By Kip Earlywine
40 time: 4.30
- Unbelievable combination of size and speed, especially for a DB
- His rare speed allows him to stack the box and retreat into coverage
- Has extreme athleticism
- Hard hitter
- Unusually long arms
- Takes good angles and closes in well in run support
- Extremely good upside
- Durable (which is notable given his kamikaze style)
- Misreads routes and can make mistakes in coverage that allow big plays
- Plays out of position sometimes
- Tends to go for the big hit, even when he shouldn't
- Very rarely faces the QB in coverage, lacks instincts, not a ball hawk
- Poor tackling technique, often fails to get head in front (aka: arm tackles)
- Overall game is sloppy and undisciplined
- Not a natural football player, definitely a project
The Seattle-born and Carroll coached Taylor Mays is an impressive physical specimen. He has top 5 pick measurables. Mays has monstrous size for a defensive back, and has been rumored to be capable of a sub 4.3 time. But like Jason Pierre-Paul, Mays is more athlete than football player. Whoever drafts Mays is going to be taking a big risk, because he has some serious holes in his game that weren't fixed from years in an extremely well coached college program.
Still, Mays could very well be a target for the Seahawks. The Seahawks are in need of a strong safety, and this draft offers very few of those with talent. Mays also possesses a special combination of physicality and speed which makes him an asset in the box, but also has the speed to fall back into coverage even when lining up with near the linebackers. This allowed Pete Carroll to show more looks and keep offenses guessing, not to mention cover the run and pass at the same time. Mays is a reach at #14, but with the Whitehurst and Tapp trades, we've seen this front office is more than willing to overpay to get something they want.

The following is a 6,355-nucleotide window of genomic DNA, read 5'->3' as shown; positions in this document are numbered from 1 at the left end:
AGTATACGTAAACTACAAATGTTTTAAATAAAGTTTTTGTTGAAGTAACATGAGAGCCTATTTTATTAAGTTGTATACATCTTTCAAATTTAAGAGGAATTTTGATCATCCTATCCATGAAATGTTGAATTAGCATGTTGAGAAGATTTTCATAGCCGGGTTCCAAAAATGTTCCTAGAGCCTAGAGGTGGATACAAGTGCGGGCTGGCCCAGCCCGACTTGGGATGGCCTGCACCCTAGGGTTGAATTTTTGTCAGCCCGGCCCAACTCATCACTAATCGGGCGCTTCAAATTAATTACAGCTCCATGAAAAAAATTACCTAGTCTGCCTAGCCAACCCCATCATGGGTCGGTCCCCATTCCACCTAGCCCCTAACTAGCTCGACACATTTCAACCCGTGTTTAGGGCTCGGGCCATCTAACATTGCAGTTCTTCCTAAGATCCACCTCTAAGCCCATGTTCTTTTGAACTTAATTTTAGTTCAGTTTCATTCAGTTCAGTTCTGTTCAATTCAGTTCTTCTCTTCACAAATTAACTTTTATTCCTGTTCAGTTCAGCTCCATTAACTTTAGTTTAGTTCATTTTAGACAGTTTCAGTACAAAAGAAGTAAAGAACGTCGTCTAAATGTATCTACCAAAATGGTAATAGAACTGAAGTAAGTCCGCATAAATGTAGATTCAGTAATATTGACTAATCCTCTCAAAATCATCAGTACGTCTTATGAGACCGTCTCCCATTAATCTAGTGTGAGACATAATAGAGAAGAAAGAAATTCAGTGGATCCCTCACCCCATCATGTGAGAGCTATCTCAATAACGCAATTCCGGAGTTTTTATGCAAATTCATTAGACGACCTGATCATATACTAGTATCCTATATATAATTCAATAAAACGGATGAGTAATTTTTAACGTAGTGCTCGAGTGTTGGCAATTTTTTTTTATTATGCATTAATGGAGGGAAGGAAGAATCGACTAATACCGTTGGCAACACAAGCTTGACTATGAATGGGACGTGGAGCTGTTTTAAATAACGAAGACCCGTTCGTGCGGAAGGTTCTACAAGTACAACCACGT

Where could Mays go if the Seahawks don't take him? He could go as early as the late teens or early 20's as there is a string teams in that area that are very needy for a safety. However, the impossible to escape Roy Williams comparisons could scare teams away (although Williams somehow made 5 pro-bowls!). Its not unthinkable that Mays could reach the early 2nd round.
Despite his insane potential, I'd prefer not to draft Mays, mainly because the same coach that failed to develop him and fix his mistakes is the same one running our franchise. Carroll may see Mays as an irreplaceable part of his defense though- a player he simply must have to make his defense work. So brace yourselves when the #14 pick comes around (if we still have it). Mays is definitely on the radar.